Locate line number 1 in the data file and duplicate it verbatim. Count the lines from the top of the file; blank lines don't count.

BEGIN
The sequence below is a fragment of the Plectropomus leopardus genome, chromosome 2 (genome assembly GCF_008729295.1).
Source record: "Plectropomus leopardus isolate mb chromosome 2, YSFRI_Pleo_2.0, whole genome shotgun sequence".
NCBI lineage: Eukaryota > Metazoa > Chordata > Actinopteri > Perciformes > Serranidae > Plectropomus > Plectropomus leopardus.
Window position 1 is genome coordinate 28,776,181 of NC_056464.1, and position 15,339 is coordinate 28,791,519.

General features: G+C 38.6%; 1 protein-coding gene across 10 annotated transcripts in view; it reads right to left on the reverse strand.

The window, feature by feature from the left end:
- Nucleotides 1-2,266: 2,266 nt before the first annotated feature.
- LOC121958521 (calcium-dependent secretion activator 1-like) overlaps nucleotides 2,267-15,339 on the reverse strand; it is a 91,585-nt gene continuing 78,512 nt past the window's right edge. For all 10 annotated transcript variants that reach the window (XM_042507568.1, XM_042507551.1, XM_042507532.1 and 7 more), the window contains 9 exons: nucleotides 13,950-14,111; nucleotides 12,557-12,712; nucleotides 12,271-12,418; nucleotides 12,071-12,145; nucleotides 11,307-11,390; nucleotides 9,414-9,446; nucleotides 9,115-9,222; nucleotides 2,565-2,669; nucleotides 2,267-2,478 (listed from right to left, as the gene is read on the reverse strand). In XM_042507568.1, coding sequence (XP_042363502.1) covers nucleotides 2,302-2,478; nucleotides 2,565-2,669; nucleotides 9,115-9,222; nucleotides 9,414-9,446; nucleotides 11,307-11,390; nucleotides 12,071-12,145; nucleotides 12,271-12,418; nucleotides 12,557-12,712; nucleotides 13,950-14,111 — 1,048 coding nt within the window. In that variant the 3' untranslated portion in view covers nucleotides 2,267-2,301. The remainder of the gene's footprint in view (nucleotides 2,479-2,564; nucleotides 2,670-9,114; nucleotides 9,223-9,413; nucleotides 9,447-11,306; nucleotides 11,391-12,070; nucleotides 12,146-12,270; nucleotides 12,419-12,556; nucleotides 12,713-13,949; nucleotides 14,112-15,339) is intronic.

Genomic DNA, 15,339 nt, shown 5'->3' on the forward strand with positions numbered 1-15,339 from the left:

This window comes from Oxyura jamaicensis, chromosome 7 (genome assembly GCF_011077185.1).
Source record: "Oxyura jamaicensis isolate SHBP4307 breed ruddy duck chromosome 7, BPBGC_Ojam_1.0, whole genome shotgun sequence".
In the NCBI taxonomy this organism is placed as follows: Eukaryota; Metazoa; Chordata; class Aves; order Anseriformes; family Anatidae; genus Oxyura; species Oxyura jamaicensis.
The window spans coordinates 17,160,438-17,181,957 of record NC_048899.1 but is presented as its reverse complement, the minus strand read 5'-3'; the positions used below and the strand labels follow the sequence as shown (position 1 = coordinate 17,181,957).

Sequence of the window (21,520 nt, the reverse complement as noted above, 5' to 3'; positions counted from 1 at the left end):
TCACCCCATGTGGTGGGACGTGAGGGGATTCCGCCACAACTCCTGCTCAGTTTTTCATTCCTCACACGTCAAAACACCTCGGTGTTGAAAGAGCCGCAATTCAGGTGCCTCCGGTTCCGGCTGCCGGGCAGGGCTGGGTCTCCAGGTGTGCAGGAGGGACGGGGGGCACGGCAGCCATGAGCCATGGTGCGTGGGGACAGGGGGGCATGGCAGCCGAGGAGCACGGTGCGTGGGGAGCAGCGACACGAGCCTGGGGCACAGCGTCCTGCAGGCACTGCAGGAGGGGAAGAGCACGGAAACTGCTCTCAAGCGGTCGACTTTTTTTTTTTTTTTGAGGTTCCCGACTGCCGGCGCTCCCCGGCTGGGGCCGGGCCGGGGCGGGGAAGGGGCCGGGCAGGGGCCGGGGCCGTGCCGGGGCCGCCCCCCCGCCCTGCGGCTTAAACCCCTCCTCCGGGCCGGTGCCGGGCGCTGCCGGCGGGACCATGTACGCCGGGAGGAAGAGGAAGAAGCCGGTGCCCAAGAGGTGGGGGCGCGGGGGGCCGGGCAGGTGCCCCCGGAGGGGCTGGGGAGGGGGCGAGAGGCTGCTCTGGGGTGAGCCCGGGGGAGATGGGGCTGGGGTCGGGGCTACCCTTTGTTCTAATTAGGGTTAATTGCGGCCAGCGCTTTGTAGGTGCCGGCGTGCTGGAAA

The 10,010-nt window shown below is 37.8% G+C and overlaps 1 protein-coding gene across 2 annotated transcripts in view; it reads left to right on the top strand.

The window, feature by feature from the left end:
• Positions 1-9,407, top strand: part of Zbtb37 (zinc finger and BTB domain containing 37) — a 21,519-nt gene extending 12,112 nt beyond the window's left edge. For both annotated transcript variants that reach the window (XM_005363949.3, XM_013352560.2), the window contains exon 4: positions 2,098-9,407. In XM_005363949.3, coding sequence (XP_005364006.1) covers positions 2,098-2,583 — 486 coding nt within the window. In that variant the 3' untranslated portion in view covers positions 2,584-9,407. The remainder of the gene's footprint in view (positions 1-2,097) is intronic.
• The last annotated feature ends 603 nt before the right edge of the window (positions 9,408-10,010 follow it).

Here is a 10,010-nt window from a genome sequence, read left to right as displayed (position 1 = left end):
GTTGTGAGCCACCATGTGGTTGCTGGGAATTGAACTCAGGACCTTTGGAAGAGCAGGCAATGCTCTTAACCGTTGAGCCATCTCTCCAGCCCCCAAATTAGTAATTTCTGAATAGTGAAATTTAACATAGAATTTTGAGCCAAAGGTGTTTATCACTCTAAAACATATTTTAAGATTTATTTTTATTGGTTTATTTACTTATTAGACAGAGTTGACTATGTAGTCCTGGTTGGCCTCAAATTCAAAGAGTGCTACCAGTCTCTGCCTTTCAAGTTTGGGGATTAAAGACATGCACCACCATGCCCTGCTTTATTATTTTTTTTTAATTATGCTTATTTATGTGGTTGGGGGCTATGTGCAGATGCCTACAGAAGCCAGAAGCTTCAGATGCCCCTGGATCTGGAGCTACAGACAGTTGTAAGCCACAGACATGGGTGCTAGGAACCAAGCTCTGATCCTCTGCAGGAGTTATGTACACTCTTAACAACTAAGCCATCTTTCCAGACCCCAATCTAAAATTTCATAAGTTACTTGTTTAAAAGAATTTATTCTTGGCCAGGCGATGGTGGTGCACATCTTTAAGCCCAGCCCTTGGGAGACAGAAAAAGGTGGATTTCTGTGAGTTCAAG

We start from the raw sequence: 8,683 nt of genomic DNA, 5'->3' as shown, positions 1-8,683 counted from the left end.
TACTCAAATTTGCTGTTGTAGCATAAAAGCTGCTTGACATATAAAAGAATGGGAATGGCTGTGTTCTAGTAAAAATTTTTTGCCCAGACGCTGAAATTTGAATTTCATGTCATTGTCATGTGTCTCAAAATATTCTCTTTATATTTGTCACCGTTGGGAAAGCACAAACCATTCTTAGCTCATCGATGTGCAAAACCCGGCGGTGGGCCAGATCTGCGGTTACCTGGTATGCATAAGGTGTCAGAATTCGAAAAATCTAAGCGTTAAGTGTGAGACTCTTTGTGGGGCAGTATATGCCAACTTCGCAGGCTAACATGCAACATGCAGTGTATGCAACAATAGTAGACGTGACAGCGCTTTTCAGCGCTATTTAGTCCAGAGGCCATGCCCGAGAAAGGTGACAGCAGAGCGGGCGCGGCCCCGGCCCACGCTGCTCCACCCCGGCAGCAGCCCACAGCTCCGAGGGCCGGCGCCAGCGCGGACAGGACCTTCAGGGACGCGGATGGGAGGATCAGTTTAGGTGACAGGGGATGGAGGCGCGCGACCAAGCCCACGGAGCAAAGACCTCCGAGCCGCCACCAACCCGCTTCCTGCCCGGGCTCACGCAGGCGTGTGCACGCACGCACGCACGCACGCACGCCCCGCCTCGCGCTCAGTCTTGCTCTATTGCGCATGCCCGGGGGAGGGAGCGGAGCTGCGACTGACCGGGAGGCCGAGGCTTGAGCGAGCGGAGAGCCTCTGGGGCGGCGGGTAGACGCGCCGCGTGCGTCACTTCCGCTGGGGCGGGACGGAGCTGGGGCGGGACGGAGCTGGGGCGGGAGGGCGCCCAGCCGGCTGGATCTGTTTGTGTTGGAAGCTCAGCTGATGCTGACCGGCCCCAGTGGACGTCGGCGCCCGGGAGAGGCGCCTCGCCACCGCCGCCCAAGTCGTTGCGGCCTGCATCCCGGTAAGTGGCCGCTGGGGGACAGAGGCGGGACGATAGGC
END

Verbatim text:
The sequence below is a fragment of the Plectropomus leopardus genome, chromosome 2 (genome assembly GCF_008729295.1).